Luther and his most important impact

“On 31 October 1517, in a small provincial university town, an Augustinian monk who served as a professor in the university, nailed a document to a church door. And it started a revolution.

Today, 500 years later and on the other side of the world, that unexceptional act — there would have been lots of notices on that door, since it was the unofficial notice board for the university — still captures the imagination. …”

– At Theological Theology, Dr Mark Thompson, Principal of Moore Theological College, has published a slightly extended version of an address delivered at the opening of the Luther exhibition at St Andrew’s Cathedral, Sydney on Tuesday 8 August, 2017.

Moore College School of Theology 2017

“This year’s School of Theology sees members of the Faculty joined by visiting scholars as we celebrate the legacy of the Reformation and its significance 500 years on.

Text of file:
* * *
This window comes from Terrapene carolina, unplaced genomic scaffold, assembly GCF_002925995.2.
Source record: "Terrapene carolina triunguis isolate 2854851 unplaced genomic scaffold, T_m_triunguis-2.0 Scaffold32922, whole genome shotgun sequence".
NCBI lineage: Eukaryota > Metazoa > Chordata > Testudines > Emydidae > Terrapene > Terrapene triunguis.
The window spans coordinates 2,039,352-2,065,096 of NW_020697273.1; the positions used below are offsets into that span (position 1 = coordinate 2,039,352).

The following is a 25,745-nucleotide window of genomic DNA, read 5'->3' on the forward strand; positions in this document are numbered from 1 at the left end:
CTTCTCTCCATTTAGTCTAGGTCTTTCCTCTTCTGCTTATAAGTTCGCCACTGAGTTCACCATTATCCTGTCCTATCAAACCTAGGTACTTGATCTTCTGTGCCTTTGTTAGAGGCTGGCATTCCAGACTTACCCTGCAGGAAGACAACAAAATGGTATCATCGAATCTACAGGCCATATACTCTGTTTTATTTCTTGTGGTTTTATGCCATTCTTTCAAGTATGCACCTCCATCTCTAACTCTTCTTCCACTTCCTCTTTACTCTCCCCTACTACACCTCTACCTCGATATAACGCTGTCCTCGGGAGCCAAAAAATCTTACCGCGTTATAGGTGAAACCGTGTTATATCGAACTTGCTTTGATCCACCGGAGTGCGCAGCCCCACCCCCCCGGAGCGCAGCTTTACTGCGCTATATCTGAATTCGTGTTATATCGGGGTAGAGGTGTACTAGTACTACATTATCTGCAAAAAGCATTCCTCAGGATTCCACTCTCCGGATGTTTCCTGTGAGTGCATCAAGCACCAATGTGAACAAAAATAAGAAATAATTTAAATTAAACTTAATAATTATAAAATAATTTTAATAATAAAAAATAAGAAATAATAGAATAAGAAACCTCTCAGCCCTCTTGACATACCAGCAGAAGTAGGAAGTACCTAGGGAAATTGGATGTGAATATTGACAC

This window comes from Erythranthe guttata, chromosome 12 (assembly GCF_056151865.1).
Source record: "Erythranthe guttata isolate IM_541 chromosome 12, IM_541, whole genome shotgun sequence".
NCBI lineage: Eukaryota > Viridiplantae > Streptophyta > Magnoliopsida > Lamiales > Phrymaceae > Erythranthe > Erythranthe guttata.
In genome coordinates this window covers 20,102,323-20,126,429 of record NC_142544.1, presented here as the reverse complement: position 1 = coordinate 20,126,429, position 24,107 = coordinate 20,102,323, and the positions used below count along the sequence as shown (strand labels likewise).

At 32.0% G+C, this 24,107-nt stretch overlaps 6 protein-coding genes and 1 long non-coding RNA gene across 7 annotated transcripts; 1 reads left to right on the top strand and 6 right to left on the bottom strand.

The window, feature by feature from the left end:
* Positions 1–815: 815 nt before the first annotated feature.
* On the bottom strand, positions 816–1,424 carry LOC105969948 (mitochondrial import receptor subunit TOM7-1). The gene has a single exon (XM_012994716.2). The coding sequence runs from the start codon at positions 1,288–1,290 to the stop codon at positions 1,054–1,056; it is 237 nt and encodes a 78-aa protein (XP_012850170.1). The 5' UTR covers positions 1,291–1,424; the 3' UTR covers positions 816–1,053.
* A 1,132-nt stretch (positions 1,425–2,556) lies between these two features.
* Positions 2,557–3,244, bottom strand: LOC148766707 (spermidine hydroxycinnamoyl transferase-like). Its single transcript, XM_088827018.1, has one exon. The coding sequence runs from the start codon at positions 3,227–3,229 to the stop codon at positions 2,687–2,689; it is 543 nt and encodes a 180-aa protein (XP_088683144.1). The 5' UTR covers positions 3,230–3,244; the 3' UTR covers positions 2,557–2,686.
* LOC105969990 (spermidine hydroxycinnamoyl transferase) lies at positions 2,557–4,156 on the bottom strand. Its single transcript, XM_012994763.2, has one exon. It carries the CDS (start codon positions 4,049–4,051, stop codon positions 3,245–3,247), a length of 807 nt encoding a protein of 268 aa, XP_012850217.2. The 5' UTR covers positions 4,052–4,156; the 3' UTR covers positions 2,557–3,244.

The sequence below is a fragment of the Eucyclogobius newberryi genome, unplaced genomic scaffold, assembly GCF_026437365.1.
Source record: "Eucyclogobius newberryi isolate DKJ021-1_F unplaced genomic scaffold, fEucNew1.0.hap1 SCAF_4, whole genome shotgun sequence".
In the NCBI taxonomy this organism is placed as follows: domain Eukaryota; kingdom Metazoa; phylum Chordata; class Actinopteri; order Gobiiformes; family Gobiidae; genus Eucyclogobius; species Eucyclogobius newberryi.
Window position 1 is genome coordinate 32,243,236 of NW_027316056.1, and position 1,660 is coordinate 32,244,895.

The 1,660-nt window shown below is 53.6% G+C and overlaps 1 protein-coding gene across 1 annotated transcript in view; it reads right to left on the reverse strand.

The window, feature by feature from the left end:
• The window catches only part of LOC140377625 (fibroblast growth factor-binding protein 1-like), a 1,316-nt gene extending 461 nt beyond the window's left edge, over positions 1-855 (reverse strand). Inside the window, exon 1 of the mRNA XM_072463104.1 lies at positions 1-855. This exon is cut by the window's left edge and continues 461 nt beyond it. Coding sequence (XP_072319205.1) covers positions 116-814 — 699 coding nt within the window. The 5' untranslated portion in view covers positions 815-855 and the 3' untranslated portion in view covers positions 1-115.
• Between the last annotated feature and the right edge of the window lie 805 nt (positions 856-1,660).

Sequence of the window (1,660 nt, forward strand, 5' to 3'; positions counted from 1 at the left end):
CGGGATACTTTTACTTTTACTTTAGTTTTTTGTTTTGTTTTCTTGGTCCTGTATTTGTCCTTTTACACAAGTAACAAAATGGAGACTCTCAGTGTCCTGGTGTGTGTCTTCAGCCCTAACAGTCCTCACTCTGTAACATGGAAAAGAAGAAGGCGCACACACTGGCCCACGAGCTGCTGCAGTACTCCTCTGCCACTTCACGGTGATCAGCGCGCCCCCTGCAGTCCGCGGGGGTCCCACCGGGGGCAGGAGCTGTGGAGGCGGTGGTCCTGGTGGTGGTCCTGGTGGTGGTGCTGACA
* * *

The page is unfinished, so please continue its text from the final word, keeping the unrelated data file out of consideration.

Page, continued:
Lectures are open to all students and the public and will run over two days on Wednesday 13th and Thursday 14th September at Moore College. …”

– Read about this year’s Moore College School of Theology.

Note that early bird rates end Friday 11th August.

Reformation Public Lecture — Graham Cole — The legacy of the Reformation through the eyes of J.C. Ryle

Dr Graham Cole spoke at Moore College on July 19th, about The legacy of the Reformation through the eyes of J.C. Ryle. Most encouraging.

Take the time to watch.

The message lives on

Arthur Stace, early 1930s. Detail from a photo, courtesy of HammondCare.“Mr Eternity could never have imagined he would have crowds of Sydney-siders remembering him 50 years after his death, but that’s what happened at St Andrew’s Cathedral on Sunday.

But then again, he wouldn’t have imagined he would prompt city authorities to emblazon Eternity in fireworks on the Harbour Bridge at the turn of the century, either.

Photo by Colin Mackellar, January 2000.

Arthur Stace was an alcoholic converted during the Great Depression, who then went on to devote his life to reminding people of Eternity by writing the word in perfect copperplate on Sydney Streets.…”